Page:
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Gout Increases Risk of COVID-19-Related Death in Women

“Understanding the drivers of this increased risk in women with gout warrants further investigation in larger datasets," investigators stated.

Data from a UK Biobank cohort suggest that gout is not only a risk factor for COVID-19-related death, but that risk increases in women with gout, independent of metabolic comorbidities, according to a study published in The Lancet.1

The UK Biobank, which contains 500,000 volunteers aged 49-86 years of age, included data from 15,871 patients with gout. COVID-19 diagnosis was defined as those with a positive SARS-CoV-2 test or ICD-10 code for confirmed or probable COVID-19. Gout was determined by self-reported gout, hospital-diagnosed gout, and those receiving allopurinol or sulfinpyrazone.

Multivariable-adjusted logistic regression was used to assess the association in 4 case-controlled datasets. Analysis A determined any association between gout and COVID-19 diagnosis in a population-based cohort (16,898 patients and 442,939 controls); analysis B determined any association between gout and COVID-19-related deaths in participants diagnosed with COVID-19; analysis C focused on associations between gout and COVID-19-related deaths in a population-based group; and analysis D tested for any association within the subset of the UK Biobank with data relating to colchicine and urate-lowering therapy prescriptions and the risk of COVID-19-related death for patients with gout.

Models 1 and 2 adjusted for age, ethnicity, BMI, sex, smoking status, and Townsend deprivation index, with Model 2 also adjusting for 16 additional comorbidities of gout and risk factors for COVID-19 death.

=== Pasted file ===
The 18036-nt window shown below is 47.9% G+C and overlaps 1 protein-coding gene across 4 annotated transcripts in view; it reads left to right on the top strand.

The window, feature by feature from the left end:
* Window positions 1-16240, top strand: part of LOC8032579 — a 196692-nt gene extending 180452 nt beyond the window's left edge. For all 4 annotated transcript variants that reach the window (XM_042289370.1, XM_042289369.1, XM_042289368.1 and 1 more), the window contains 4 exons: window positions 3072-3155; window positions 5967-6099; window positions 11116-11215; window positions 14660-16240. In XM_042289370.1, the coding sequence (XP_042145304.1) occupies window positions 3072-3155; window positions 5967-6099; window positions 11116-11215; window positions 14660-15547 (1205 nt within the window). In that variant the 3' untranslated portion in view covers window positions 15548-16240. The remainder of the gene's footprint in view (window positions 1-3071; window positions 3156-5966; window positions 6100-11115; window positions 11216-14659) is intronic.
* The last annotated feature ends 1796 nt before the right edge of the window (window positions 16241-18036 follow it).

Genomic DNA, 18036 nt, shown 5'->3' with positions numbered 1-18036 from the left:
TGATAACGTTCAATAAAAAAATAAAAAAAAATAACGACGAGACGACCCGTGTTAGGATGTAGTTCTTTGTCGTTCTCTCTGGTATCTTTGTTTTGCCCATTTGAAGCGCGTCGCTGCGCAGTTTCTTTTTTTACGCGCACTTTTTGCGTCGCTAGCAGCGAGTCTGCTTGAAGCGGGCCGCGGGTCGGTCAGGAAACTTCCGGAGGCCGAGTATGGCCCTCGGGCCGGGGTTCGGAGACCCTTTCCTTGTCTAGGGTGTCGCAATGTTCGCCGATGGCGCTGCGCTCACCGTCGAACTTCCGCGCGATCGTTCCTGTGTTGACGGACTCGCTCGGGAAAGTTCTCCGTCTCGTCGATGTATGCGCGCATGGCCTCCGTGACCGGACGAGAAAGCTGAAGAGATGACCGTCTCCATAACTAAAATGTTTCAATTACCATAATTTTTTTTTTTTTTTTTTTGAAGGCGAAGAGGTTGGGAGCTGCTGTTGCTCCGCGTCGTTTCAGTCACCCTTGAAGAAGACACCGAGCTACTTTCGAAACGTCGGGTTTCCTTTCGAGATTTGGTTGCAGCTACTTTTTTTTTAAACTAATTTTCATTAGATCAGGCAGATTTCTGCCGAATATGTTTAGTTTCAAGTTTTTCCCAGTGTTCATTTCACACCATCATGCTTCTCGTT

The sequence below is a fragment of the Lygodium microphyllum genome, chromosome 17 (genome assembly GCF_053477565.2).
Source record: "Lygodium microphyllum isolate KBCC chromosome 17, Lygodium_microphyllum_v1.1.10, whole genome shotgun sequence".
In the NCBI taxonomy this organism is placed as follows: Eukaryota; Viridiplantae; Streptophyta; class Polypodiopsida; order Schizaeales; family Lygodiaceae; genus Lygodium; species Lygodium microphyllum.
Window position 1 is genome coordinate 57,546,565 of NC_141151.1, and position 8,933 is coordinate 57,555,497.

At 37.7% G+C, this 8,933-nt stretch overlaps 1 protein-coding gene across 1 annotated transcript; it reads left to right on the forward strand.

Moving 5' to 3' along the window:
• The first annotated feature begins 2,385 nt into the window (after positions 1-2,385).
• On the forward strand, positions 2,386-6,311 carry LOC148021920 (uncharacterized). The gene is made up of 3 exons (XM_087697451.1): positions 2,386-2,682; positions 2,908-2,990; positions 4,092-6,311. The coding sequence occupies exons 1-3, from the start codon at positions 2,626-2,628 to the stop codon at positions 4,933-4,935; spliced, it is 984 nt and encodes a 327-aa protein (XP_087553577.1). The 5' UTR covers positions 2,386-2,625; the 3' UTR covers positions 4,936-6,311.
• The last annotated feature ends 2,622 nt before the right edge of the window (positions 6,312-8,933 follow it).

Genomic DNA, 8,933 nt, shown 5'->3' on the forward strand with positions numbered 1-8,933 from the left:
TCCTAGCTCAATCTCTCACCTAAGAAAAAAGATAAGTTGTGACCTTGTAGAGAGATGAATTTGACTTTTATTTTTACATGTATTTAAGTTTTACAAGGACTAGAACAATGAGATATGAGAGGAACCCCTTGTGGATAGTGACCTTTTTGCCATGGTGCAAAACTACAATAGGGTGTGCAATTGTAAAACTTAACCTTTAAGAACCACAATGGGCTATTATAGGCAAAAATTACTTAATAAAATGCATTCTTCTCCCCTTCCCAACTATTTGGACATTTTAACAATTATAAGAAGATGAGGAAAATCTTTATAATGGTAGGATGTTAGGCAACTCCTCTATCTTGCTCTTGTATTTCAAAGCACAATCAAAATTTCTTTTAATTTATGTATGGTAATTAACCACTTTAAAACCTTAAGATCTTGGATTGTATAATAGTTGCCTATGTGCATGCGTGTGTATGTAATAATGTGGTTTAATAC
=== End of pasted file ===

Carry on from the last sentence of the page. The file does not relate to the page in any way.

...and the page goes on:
Of the 459,837 participants included in the population-based cohort, 15,871 were diagnosed with gout. Between March 2020 and March 2021, 0.9% of patients with gout died due to COVID-19 compared with only 0.2% of controls. Additionally, patients who died had a higher percentage of metabolic-based diseases, such as chronic kidney disease (19.1%) and diabetes (30.7%) when compared with controls (3.2% and 7.3%, respectively).

Gout was associated with COVID-19-related death in the entire cohort (1.29, 1.06–1.56), with women experiencing an increased risk (1.98, 1.34–2.94) when compared with men (1.16, 0.93–1.45) (1.3% vs 0.8%, respectively). Additionally, women with gout had a higher number of comorbidities than men, while men had a higher number in the entire cohort.

No significant differences were seen in the risk of COVID-19-related death regarding urate-lowering therapy or colchicine treatment.

COVID-19 diagnosis was significantly higher in patients who were not vaccinated (1.21, 1.11–1.30) when compared with the vaccinated cohort (1.09, 0.65–1.85).

Data may not be generalizable as most patients were middle-aged White British patients from the UK. There is also a possibility of unidentified COVID-19-related deaths. Another limitation is that before August 2020, Public Health England had listed cause of death as COVID-19 if patients had ever received a positive test result, thus some of these deaths are inevitably not related to COVID-19. However, the organization estimates 96% accuracy. Additionally, disease activity, individual behavior modification, and medication adherence were not assessed.

“We found an increased risk of COVID-19-related death in people with gout, with a greater burden in women than men,” investigators concluded. “Understanding the drivers of this increased risk in women with gout warrants further investigation in larger datasets.”

Reference:

Topless RK, Gaffo A, Stamp LK, Robinson PC, Dalbeth N, Merriman TR. Gout and the risk of COVID-19 diagnosis and death in the UK Biobank: a population-based study. Lancet Rheumatol. 2022;4(4):e274-e281. doi:10.1016/S2665-9913(21)00401-X